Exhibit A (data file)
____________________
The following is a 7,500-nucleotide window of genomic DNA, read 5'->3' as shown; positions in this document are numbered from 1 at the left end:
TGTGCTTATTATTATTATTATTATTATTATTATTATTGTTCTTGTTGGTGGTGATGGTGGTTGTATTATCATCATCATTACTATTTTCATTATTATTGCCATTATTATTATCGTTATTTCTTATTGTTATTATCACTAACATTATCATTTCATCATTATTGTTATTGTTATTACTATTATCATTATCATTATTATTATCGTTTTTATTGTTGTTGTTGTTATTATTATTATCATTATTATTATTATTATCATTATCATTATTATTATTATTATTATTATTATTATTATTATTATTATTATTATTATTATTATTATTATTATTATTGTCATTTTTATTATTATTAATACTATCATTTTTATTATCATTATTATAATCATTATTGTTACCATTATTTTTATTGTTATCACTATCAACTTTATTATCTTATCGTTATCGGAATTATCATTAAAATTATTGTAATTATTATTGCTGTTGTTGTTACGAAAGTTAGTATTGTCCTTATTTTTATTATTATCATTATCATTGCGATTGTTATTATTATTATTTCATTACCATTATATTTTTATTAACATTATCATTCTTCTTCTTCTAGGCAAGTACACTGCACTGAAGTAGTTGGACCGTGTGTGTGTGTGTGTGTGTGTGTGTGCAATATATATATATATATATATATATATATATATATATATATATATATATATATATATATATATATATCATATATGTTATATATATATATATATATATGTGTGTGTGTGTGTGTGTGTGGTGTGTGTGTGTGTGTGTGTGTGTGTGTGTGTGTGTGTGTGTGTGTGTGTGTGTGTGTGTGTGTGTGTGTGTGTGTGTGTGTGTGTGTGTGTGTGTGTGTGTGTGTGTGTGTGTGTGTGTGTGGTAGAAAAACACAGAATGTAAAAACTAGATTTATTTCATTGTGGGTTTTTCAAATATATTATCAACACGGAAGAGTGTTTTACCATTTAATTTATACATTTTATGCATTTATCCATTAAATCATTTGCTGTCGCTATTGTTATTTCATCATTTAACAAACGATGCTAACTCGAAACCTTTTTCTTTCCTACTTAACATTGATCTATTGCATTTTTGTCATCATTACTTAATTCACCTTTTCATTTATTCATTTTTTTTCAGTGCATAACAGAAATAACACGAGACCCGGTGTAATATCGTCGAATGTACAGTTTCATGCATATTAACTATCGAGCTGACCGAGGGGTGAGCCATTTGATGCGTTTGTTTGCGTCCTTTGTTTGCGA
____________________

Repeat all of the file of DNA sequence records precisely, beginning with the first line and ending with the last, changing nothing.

The following is a 7,500-nucleotide window of genomic DNA, read 5'->3' as shown; positions in this document are numbered from 1 at the left end:
TGTGCTTATTATTATTATTATTATTATTATTATTATTGTTCTTGTTGGTGGTGATGGTGGTTGTATTATCATCATCATTACTATTTTCATTATTATTGCCATTATTATTATCGTTATTTCTTATTGTTATTATCACTAACATTATCATTTCATCATTATTGTTATTGTTATTACTATTATCATTATCATTATTATTATCGTTTTTATTGTTGTTGTTGTTATTATTATTATCATTATTATTATTATTATCATTATCATTATTATTATTATTATTATTATTATTATTATTATTATTATTATTATTATTATTATTATTATTATTATTGTCATTTTTATTATTATTAATACTATCATTTTTATTATCATTATTATAATCATTATTGTTACCATTATTTTTATTGTTATCACTATCAACTTTATTATCTTATCGTTATCGGAATTATCATTAAAATTATTGTAATTATTATTGCTGTTGTTGTTACGAAAGTTAGTATTGTCCTTATTTTTATTATTATCATTATCATTGCGATTGTTATTATTATTATTTCATTACCATTATATTTTTATTAACATTATCATTCTTCTTCTTCTAGGCAAGTACACTGCACTGAAGTAGTTGGACCGTGTGTGTGTGTGTGTGTGTGTGTGTGCAATATATATATATATATATATATATATATATATATATATATATATATATATATATATATATATATATCATATATGTTATATATATATATATATATATGTGTGTGTGTGTGTGTGTGTGGTGTGTGTGTGTGTGTGTGTGTGTGTGTGTGTGTGTGTGTGTGTGTGTGTGTGTGTGTGTGTGTGTGTGTGTGTGTGTGTGTGTGTGTGTGTGTGTGTGTGTGTGTGTGTGTGTGTGTGTGTGGTAGAAAAACACAGAATGTAAAAACTAGATTTATTTCATTGTGGGTTTTTCAAATATATTATCAACACGGAAGAGTGTTTTACCATTTAATTTATACATTTTATGCATTTATCCATTAAATCATTTGCTGTCGCTATTGTTATTTCATCATTTAACAAACGATGCTAACTCGAAACCTTTTTCTTTCCTACTTAACATTGATCTATTGCATTTTTGTCATCATTACTTAATTCACCTTTTCATTTATTCATTTTTTTTCAGTGCATAACAGAAATAACACGAGACCCGGTGTAATATCGTCGAATGTACAGTTTCATGCATATTAACTATCGAGCTGACCGAGGGGTGAGCCATTTGATGCGTTTGTTTGCGTCCTTTGTTTGCGA